Heinrich Quistorp. . A full length study of Calvin’s eschatological views.
Peter Toon. . One of the more helpful studies of Puritan eschatology.
Iain Murray. . Murray examines the way in which an optimistic eschatology influenced European and American Christians with a particular focus on the way it influenced the rise of modern missions.
James A. DeJong. . DeJong, Like Murray, looks at the influence of eschatology on the missionary movement.
Keith A. Mathison. . This book is my attempt to trace the major eschatological themes of Scripture from Genesis to Revelation.
T. Desmond Alexander. . Dr. Alexander’s wonderful little book is a great introduction to the overarching story of Scripture with its focus on the coming of the Messiah and the creation of a new heavens and earth.
Oswald T. Allis. . Allis’s book was one of the first full-length critiques of dispensationalism penned by a Reformed scholar. It is still worth reading.
Vern S. Poythress. . Dr. Poythress’s book is an irenic, yet thorough, critique of the hermeneutics of dispensationalism.
Michael Williams. . Williams’s book is a very helpful history of the origins of dispensationalism.
Keith A. Mathison, ed. preterism (a view of eschatology that argues all biblical prophecy was fulfilled in the first century). This book is a collection of essays addressing various aspects of hyper-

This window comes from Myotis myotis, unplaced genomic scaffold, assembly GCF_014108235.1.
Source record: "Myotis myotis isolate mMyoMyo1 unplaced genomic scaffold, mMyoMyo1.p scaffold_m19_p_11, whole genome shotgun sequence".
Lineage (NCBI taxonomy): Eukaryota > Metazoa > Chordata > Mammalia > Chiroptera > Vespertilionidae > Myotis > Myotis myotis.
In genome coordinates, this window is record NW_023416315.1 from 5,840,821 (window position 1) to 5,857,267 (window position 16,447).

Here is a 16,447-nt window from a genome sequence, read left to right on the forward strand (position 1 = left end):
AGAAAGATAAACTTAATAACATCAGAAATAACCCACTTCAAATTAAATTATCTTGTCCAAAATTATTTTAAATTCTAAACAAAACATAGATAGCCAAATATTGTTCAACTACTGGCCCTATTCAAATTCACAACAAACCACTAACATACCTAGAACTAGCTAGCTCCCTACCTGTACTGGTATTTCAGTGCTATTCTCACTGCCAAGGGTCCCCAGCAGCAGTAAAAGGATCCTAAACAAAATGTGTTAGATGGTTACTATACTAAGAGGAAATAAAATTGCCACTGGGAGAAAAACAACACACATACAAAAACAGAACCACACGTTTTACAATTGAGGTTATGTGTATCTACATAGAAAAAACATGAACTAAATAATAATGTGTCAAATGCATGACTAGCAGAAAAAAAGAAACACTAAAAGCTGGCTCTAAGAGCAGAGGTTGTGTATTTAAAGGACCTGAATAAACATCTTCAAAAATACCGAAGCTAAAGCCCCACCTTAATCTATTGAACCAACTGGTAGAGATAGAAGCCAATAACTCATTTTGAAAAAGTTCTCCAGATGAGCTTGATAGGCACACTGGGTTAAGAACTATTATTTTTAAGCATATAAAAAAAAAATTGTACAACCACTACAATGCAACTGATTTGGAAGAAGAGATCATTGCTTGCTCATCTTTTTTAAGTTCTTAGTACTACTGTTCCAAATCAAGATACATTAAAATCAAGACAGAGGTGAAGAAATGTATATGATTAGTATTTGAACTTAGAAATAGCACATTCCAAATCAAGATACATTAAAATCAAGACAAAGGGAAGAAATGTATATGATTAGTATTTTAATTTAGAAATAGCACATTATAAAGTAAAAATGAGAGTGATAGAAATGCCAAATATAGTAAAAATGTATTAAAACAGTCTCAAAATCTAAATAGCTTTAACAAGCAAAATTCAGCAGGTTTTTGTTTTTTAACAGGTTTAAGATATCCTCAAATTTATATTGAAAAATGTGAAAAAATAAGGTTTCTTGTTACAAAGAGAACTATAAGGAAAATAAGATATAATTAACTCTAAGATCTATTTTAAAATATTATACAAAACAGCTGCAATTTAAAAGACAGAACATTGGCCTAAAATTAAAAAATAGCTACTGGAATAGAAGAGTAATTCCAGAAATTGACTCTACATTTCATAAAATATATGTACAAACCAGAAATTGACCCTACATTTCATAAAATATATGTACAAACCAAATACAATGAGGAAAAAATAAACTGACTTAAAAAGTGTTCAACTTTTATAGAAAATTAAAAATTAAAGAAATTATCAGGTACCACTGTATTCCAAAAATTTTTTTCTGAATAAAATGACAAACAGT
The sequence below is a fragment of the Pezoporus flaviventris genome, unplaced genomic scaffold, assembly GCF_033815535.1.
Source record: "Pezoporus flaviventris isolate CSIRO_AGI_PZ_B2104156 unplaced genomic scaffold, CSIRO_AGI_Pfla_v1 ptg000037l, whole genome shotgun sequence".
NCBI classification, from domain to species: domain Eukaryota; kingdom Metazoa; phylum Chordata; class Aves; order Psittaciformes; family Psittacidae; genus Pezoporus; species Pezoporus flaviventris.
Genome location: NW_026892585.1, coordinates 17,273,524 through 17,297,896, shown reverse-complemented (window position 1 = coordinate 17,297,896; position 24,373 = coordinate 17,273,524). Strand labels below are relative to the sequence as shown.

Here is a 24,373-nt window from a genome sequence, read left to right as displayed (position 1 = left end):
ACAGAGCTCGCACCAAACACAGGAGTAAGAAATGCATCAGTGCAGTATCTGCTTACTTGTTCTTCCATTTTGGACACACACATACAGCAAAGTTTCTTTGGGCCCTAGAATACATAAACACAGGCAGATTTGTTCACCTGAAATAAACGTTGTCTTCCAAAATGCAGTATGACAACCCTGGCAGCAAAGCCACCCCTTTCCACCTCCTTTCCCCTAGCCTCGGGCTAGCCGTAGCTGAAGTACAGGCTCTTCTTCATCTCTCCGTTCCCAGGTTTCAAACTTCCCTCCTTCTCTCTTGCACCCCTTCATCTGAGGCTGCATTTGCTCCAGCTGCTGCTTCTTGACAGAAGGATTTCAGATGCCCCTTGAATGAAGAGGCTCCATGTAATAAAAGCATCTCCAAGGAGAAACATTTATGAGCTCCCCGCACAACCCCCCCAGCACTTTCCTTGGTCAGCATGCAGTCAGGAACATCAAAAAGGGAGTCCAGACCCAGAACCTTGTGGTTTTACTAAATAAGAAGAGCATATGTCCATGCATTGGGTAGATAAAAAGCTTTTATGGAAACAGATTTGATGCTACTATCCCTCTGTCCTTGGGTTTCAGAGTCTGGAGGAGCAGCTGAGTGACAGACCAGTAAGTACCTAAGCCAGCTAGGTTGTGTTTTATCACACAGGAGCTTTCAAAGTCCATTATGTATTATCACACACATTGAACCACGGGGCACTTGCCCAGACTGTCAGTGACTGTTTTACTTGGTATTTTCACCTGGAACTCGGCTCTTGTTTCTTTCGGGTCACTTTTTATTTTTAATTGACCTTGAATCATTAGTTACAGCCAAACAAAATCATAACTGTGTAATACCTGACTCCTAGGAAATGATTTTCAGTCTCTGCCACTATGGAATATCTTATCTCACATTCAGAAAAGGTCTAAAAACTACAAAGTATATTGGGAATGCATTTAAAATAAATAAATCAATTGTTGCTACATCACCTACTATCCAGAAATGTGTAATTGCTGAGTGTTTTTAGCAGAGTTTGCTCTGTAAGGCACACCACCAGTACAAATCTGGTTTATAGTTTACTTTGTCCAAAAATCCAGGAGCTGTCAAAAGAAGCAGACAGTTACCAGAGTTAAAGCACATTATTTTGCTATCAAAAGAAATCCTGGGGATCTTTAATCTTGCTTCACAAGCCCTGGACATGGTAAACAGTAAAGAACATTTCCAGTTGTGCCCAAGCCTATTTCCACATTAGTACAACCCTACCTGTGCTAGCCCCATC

The Book of Revelation
Richard Bauckham. . I have elsewhere listed my recommended commentaries on the book of Revelation. This little book is a very helpful supplement to such commentaries.
K. Scott Oliphint and Sinclair B. Ferguson. . This is a great little book for those wanting a biblical understanding of death.
Ligon Duncan with J. Nicholas Reid. . This too is a helpful look at the biblical concept of death and what happens afterward.
General Eschatology: First Advent and the Kingdom of God
Gerrit Scott Dawson. . The first coming of Christ fulfilled Old Testament eschatological expectations. This book is a brilliant study of Christ’s ascension to the right hand of the Father and what it means for this present age.
Herman Ridderbos. . Ridderbos’s work has become something of a classic among Reformed believers. It remains one of the most helpful studies of the New Testament teaching regarding the Kingdom of God.
George Eldon Ladd. . Ladd is a historic premillennialist, but his book has been widely influential as a study of inaugurated eschatology and the already, not-yet nature of the kingdom. It remains a must-read.
General Eschatology: The Millennium
The books by Venema and Hoekema mentioned above have chapters dealing with the millennium as do most systematic theology texts. The following books are devoted exclusively to this issue.
Stanley J. Grenz. . This book is still the best introduction to the various millennial views. Very fair and even-handed.
Donald K. Campbell and Jeffrey Townsend, eds. . This is one of the better defenses of the premillennialist view in print. A recent book edited by Blomberg and Chung and titled A Case for Historic Premillennialism isn’t quite as helpful.
Kim Riddlebarger. . This work is the best single-volume defense of the amillennial view.
Keith A. Mathison. amillennialists regarding the time of the millennium (the entire present age), I take issue with some amillennial arguments concerning the nature and outcome of the present age.. Although I agree with
General Eschatology: Final Judgment, Heaven and Hell
Paul Helm. . This small book is a good introduction to these topics.
Robert A. Peterson. . Peterson’s book is a thorough defense of the traditional doctrine of eternal punishment. He critiques both universalism and annihilationism.